How-To: Portrait Retouching

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In this tutorial, you will learn a few simple retouching methods to get your model the look that you see every day in magazines and on billboards. We will focus on getting that silky smooth skin.

Our goal here is not to get a plastic look, but a nice, smooth, and natural look. I'll be using an image of my beautiful friend Sara in this tutorial. Let's get started!

Let's open our image in Photoshop. I'm using CS5, but you can follow along in Adobe Photoshop CS6 or Photoshop CC.

Open the image in Photoshop

Alright. The first thing we're going to do is duplicate our background layer. Since this retouching process uses destructive editing, we want to make sure we still have access to our original data. Right-click the Background layer and click Duplicate Layer...

Duplicate Background Layer

Now that we have a new base layer to work on and edit without losing our original data, we can hide the original Background layer.

Hide the Background Layer and use the New Base Layer

Next, we're going to get rid of a few of the obvious blemishes and stray hairs using the Spot Healing Brush, Patch Tool, and Clone Stamp Tool.

Look for blemishes such as pimples, cold sores, rashes, etc.

Remove blemishes using a variety of tools.

Once we have all of our major blemishes and hairs removed, we're going to duplicate this layer just like we did our Background layer. This new layer will become our skin smoothing layer.

Duplicate Base Layer after blemishes removed

On the new duplicate layer, we're going to apply a surface blur. I like using surface blur, because if the model has on any makeup, the color doesn't go all over the place like with the Gaussian blur. This is found under Filter > Blur > Surface Blur.

Filter > Blur > Surface Blur

In the Surface Blur menu, I start with the Threshold slider. I like to keep it fairly low, because if you turn it too high, you start to lose too many details. I turn the Radius slider up until the smaller blemishes and slight color imperfections of the skin smoothen out. These values differ with every image, so it's more about the look than the numbers. Remember, we are only looking at the skin here. We don't care about the hair or eyes right now.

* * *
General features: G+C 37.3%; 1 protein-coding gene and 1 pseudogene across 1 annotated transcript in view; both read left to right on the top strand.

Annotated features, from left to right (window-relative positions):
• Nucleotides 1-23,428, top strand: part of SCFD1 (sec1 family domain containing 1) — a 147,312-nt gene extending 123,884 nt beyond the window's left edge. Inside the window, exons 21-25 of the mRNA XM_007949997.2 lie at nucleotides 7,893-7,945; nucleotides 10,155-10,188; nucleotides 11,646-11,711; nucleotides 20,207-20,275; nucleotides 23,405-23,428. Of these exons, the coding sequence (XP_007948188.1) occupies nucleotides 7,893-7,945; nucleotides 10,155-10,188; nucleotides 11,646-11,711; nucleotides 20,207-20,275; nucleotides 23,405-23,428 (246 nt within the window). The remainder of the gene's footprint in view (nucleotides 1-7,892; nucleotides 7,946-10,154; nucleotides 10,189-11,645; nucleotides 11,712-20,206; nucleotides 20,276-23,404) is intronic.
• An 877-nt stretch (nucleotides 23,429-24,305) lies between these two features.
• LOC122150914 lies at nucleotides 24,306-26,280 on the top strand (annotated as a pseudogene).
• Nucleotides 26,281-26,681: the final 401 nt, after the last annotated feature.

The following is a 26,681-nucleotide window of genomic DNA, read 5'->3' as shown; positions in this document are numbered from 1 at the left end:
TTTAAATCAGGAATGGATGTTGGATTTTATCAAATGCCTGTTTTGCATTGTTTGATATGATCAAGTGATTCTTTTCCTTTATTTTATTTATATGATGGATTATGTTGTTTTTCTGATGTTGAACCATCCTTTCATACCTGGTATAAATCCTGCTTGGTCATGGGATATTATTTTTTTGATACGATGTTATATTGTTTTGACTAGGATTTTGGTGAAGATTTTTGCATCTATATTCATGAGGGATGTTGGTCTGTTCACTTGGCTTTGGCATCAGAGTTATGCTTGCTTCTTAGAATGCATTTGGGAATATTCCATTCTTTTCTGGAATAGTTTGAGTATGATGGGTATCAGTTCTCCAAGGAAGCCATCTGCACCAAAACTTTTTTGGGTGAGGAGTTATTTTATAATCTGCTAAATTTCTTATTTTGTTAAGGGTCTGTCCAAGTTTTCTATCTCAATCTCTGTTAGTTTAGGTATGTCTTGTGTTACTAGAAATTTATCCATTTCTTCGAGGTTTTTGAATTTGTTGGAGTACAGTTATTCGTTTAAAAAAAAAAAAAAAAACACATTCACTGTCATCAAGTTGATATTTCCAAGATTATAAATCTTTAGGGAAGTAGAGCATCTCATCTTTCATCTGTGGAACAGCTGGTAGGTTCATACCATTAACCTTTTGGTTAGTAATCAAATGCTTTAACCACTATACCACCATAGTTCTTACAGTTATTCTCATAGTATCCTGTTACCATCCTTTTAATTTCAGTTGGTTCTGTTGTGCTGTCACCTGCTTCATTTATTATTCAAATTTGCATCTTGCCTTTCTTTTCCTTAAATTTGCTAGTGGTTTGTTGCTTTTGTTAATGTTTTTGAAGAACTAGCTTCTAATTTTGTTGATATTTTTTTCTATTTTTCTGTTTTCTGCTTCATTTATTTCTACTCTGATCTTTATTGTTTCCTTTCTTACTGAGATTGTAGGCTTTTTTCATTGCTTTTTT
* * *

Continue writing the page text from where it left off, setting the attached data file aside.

Surface Blur

Hit 'Ok'.

Now we're going to add a layer mask on the smoothing layer. I like to add a black mask so that I can paint in the skin, instead of painting out the hair, jewelry, eyes, etc. So we're going to Alt+Click on the Add Layer Mask button at the bottom of the Layers panel to add a black mask.

Add a Black Layer Mask on the Smoothing Layer

Now, grab a very soft white brush and start painting in the smoothing on all of the skin. Try not to get any of the hair, jewelry, eyes, crease of the lips, or anything else that needs to remain sharp. If you need to see what you've painted on, simply hide the Base layer. Remember, if you paint on something accidentally, you can paint with a black brush to make things disappear.

Paint in the skin using a soft white brush on the layer mask.

Layer hidden to show progress.

Here is the layer with the smoothing all painted in and the hair, jewelry, eyes, and lips left sharp.

Result after painting

After painting with base layer hidden

Now, this leaves us with a very unnatural result, so we're going to lower the opacity until we get a pleasant result. As a tip, you can also set the opacity to 0, then raise it until the image "feels" right.

Adjust Opacity

This image felt good at an opacity of 65%, but this number changes with every image, so your results on another image may differ. Notice how the natural skin tones have returned as well as the texture. This looks much better than with the opacity at 100%. That's it for retouching the skin!

What are your questions or comments? What are you having trouble with? What would you like me to explain? Ask below.

 

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